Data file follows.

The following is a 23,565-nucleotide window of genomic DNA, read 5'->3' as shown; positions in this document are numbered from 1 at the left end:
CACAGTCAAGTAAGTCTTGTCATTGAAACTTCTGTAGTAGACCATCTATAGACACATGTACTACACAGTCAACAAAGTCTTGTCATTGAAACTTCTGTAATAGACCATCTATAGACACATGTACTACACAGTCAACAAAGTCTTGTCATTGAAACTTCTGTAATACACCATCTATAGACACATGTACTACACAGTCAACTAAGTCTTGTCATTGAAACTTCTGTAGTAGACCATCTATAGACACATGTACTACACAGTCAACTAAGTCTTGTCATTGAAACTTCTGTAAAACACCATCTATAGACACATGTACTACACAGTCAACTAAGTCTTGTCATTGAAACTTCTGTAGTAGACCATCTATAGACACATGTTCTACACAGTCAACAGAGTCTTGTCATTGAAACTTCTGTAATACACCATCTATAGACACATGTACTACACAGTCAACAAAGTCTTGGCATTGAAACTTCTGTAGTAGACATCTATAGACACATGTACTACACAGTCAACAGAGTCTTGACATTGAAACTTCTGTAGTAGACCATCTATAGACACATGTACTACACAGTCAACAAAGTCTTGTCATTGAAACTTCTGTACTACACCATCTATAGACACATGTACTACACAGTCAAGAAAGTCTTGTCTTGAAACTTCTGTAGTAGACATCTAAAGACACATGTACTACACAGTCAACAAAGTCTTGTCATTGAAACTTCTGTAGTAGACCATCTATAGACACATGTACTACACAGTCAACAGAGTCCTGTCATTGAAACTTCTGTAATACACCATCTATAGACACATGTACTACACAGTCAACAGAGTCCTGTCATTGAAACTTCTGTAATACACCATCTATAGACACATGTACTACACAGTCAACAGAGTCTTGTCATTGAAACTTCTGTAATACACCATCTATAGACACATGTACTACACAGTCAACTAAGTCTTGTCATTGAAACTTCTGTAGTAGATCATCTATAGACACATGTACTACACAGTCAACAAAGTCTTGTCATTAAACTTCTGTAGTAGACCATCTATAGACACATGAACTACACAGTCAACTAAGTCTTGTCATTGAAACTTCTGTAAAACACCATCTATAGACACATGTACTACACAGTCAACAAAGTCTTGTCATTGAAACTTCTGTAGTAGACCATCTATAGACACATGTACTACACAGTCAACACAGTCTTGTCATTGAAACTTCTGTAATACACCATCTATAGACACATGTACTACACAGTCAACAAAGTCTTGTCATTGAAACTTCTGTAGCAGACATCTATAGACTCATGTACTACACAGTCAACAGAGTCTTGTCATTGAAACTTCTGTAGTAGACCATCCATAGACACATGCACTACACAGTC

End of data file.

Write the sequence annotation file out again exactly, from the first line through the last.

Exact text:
The following is a 23,565-nucleotide window of genomic DNA, read 5'->3' as shown; positions in this document are numbered from 1 at the left end:
CACAGTCAAGTAAGTCTTGTCATTGAAACTTCTGTAGTAGACCATCTATAGACACATGTACTACACAGTCAACAAAGTCTTGTCATTGAAACTTCTGTAATAGACCATCTATAGACACATGTACTACACAGTCAACAAAGTCTTGTCATTGAAACTTCTGTAATACACCATCTATAGACACATGTACTACACAGTCAACTAAGTCTTGTCATTGAAACTTCTGTAGTAGACCATCTATAGACACATGTACTACACAGTCAACTAAGTCTTGTCATTGAAACTTCTGTAAAACACCATCTATAGACACATGTACTACACAGTCAACTAAGTCTTGTCATTGAAACTTCTGTAGTAGACCATCTATAGACACATGTTCTACACAGTCAACAGAGTCTTGTCATTGAAACTTCTGTAATACACCATCTATAGACACATGTACTACACAGTCAACAAAGTCTTGGCATTGAAACTTCTGTAGTAGACATCTATAGACACATGTACTACACAGTCAACAGAGTCTTGACATTGAAACTTCTGTAGTAGACCATCTATAGACACATGTACTACACAGTCAACAAAGTCTTGTCATTGAAACTTCTGTACTACACCATCTATAGACACATGTACTACACAGTCAAGAAAGTCTTGTCTTGAAACTTCTGTAGTAGACATCTAAAGACACATGTACTACACAGTCAACAAAGTCTTGTCATTGAAACTTCTGTAGTAGACCATCTATAGACACATGTACTACACAGTCAACAGAGTCCTGTCATTGAAACTTCTGTAATACACCATCTATAGACACATGTACTACACAGTCAACAGAGTCCTGTCATTGAAACTTCTGTAATACACCATCTATAGACACATGTACTACACAGTCAACAGAGTCTTGTCATTGAAACTTCTGTAATACACCATCTATAGACACATGTACTACACAGTCAACTAAGTCTTGTCATTGAAACTTCTGTAGTAGATCATCTATAGACACATGTACTACACAGTCAACAAAGTCTTGTCATTAAACTTCTGTAGTAGACCATCTATAGACACATGAACTACACAGTCAACTAAGTCTTGTCATTGAAACTTCTGTAAAACACCATCTATAGACACATGTACTACACAGTCAACAAAGTCTTGTCATTGAAACTTCTGTAGTAGACCATCTATAGACACATGTACTACACAGTCAACACAGTCTTGTCATTGAAACTTCTGTAATACACCATCTATAGACACATGTACTACACAGTCAACAAAGTCTTGTCATTGAAACTTCTGTAGCAGACATCTATAGACTCATGTACTACACAGTCAACAGAGTCTTGTCATTGAAACTTCTGTAGTAGACCATCCATAGACACATGCACTACACAGTC